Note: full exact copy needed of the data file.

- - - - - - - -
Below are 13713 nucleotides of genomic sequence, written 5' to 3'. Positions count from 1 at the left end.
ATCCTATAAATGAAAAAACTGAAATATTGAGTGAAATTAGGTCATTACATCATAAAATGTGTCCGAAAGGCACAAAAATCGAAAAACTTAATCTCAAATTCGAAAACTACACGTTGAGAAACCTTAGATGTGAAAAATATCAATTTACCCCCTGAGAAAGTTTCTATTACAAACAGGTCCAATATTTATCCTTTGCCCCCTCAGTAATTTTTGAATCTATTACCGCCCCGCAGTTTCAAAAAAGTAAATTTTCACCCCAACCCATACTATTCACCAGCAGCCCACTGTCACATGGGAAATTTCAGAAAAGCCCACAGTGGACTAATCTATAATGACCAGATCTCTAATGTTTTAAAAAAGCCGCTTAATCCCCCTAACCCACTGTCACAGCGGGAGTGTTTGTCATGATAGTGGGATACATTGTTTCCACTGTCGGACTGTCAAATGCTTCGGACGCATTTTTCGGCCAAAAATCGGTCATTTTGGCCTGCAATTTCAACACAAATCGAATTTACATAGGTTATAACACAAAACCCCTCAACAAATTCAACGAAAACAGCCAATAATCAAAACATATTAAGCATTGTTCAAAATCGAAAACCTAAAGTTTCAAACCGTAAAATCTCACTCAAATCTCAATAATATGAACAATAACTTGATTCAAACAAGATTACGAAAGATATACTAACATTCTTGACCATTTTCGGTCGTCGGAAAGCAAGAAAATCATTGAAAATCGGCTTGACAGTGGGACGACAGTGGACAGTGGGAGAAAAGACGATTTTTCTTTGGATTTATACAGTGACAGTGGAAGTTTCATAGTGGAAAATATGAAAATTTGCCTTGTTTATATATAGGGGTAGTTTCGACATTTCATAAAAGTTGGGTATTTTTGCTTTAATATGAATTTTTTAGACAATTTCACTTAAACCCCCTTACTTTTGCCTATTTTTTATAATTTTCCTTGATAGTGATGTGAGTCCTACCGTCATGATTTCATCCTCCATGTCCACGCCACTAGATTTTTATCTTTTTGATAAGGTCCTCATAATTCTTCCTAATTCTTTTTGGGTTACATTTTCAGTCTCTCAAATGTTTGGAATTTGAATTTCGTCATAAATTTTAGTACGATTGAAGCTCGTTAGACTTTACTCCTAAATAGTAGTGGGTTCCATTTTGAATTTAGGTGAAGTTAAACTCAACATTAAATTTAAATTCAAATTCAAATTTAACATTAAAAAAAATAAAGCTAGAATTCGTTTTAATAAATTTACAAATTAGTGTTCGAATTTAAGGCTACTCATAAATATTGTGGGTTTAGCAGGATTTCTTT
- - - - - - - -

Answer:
Below are 13713 nucleotides of genomic sequence, written 5' to 3'. Positions count from 1 at the left end.
ATCCTATAAATGAAAAAACTGAAATATTGAGTGAAATTAGGTCATTACATCATAAAATGTGTCCGAAAGGCACAAAAATCGAAAAACTTAATCTCAAATTCGAAAACTACACGTTGAGAAACCTTAGATGTGAAAAATATCAATTTACCCCCTGAGAAAGTTTCTATTACAAACAGGTCCAATATTTATCCTTTGCCCCCTCAGTAATTTTTGAATCTATTACCGCCCCGCAGTTTCAAAAAAGTAAATTTTCACCCCAACCCATACTATTCACCAGCAGCCCACTGTCACATGGGAAATTTCAGAAAAGCCCACAGTGGACTAATCTATAATGACCAGATCTCTAATGTTTTAAAAAAGCCGCTTAATCCCCCTAACCCACTGTCACAGCGGGAGTGTTTGTCATGATAGTGGGATACATTGTTTCCACTGTCGGACTGTCAAATGCTTCGGACGCATTTTTCGGCCAAAAATCGGTCATTTTGGCCTGCAATTTCAACACAAATCGAATTTACATAGGTTATAACACAAAACCCCTCAACAAATTCAACGAAAACAGCCAATAATCAAAACATATTAAGCATTGTTCAAAATCGAAAACCTAAAGTTTCAAACCGTAAAATCTCACTCAAATCTCAATAATATGAACAATAACTTGATTCAAACAAGATTACGAAAGATATACTAACATTCTTGACCATTTTCGGTCGTCGGAAAGCAAGAAAATCATTGAAAATCGGCTTGACAGTGGGACGACAGTGGACAGTGGGAGAAAAGACGATTTTTCTTTGGATTTATACAGTGACAGTGGAAGTTTCATAGTGGAAAATATGAAAATTTGCCTTGTTTATATATAGGGGTAGTTTCGACATTTCATAAAAGTTGGGTATTTTTGCTTTAATATGAATTTTTTAGACAATTTCACTTAAACCCCCTTACTTTTGCCTATTTTTTATAATTTTCCTTGATAGTGATGTGAGTCCTACCGTCATGATTTCATCCTCCATGTCCACGCCACTAGATTTTTATCTTTTTGATAAGGTCCTCATAATTCTTCCTAATTCTTTTTGGGTTACATTTTCAGTCTCTCAAATGTTTGGAATTTGAATTTCGTCATAAATTTTAGTACGATTGAAGCTCGTTAGACTTTACTCCTAAATAGTAGTGGGTTCCATTTTGAATTTAGGTGAAGTTAAACTCAACATTAAATTTAAATTCAAATTCAAATTTAACATTAAAAAAAATAAAGCTAGAATTCGTTTTAATAAATTTACAAATTAGTGTTCGAATTTAAGGCTACTCATAAATATTGTGGGTTTAGCAGGATTTCTTT